California Water Contamination Lawsuit Filed Against Dow Chemical, Shell Oil

Dole Packaged Foods has filed a lawsuit against Dow Chemical Company and Shell Oil Company, alleging the companies negligently discharged harmful cancer-causing chemicals near drinking water production wells in California, which has contaminated potable water used at a manufacturing facility in Atwater, California.

The complaint (PDF) was filed earlier this month in the U.S. District Court Central District of California, alleging Dow and Shell are responsible for developing the chemical 1,2,3-trichloropropane, which was used in pesticides that permeate into underground aquifers used to supply water to Dole’s facility, as well as nearly 2 million other Madera County residents.

The water contamination lawsuit alleges that from the 1940s to 1980s, pesticides were marketed and sold with a cancer-causing chemical byproduct known as 1,2,3-trichloropropane, or TCP, which is a man-made chemical used in commercial products to kill microscopic worms that attach themselves to plants. However, Dole alleges Dow and Shell knew or reasonably should have known TCP does not readily biodegrade or chemically degrade naturally in the subsurface, inevitably allowing it to reach and contaminate underground aquifers which supply drinking water.

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Dole Packaged Foods owns and operates a water system to provide drinking water to employees and others at a facility in Atwater, California. As a result of the Defendants’ failure to adequately test the human and environmental impacts of their TCP product before releasing it into commerce, Dole indicates there has been “extensive environmental contamination and a corresponding threat to the public health and welfare.”

Dole further indicates as a proximate result of these failures, TCP has contaminated and continues to contaminate the municipality’s drinking water supply, as well as that of the facility, resulting in substantial costs necessary to protect its employees and restore the potable water supply wells.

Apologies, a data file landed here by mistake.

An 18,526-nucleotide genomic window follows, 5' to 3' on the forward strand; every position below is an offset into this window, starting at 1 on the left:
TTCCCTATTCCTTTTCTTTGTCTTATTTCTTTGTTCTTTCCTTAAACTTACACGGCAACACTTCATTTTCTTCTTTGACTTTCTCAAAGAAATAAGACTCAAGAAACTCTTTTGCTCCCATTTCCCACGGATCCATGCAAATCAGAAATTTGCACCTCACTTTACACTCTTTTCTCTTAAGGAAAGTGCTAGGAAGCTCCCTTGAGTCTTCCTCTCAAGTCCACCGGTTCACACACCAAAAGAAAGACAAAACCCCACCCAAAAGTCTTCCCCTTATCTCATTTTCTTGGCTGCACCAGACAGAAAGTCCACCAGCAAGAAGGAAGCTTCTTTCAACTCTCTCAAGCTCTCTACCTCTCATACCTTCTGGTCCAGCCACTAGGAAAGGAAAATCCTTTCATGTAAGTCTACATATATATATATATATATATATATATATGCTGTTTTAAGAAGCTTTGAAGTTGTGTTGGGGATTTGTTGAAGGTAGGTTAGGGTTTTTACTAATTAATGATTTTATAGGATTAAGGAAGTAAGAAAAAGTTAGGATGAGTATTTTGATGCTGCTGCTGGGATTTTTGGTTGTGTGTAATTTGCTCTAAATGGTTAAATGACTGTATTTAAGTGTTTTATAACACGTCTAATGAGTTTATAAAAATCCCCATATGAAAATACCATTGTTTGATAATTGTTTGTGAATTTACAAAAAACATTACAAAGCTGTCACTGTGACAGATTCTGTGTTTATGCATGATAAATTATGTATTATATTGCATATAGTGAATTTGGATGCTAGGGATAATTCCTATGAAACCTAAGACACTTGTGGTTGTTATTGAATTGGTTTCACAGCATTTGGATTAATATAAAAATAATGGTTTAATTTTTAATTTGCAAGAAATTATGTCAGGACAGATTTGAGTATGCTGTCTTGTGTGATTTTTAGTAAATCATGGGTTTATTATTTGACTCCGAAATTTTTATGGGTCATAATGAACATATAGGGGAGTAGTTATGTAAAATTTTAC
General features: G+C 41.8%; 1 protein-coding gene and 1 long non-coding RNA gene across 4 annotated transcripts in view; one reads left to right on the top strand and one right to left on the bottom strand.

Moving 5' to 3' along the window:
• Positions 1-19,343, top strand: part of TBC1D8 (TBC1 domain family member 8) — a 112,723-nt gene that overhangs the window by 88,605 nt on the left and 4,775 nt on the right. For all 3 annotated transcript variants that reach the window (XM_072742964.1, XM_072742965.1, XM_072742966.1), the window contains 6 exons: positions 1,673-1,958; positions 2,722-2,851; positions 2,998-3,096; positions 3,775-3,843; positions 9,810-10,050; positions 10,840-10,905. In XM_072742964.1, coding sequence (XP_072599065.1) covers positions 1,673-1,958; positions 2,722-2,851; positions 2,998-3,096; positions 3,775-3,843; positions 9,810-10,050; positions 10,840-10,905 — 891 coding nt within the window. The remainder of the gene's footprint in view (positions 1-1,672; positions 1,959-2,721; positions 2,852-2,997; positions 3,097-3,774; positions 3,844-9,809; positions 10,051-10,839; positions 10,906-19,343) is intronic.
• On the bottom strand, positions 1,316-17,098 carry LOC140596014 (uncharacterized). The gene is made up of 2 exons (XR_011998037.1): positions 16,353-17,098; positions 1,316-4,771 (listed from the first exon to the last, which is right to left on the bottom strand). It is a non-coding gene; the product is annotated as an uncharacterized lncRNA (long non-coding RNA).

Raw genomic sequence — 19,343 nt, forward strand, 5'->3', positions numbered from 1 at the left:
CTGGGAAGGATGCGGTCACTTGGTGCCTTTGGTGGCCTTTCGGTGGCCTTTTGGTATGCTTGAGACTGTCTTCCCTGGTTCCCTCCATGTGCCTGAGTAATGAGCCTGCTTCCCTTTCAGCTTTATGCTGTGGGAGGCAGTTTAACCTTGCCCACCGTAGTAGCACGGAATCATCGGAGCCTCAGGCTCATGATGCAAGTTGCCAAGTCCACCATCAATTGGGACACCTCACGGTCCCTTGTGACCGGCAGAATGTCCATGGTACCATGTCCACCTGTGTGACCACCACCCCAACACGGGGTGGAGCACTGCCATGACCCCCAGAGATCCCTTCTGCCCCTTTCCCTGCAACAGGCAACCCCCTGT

Dow and Shell are alleged to have designed, manufactured and marketed TCP knowing they were dangerous to an extent beyond which would be contemplated by the ordinary consumer, and without benefits which outweigh the risk of harm to public health, welfare and the environment.

California, the U.S. Department of Health and Human Services and U.S. Environmental Protection Agency recognize TCP as a known carcinogen, and have placed limitations of 0.5 parts per trillion in drinking water under the Safe Drinking Water and Toxic Enforcement Act of 1986 after confirming the chemical can cause liver and kidney damage and blood disorders in animals.

This is not the first California drinking water contamination lawsuit to be filed against Shell Oil Company regarding its TCP chemical infiltrating and contaminating water supplies. In 2016, a complaint was filed by the City of Clovis, California, alleging Shell Oil Company of contaminating drinking water wells which supplied potable water for roughly 108,000 residents. A jury awarded the city $22 million, finding the residents were harmed by the exposures to the toxic TCP chemical produced by Shell.

1 Comments

  • gwenJuly 17, 2022 at 7:37 pm

    i have been drinking water at ciw since 1990 and eating Dole products all my life

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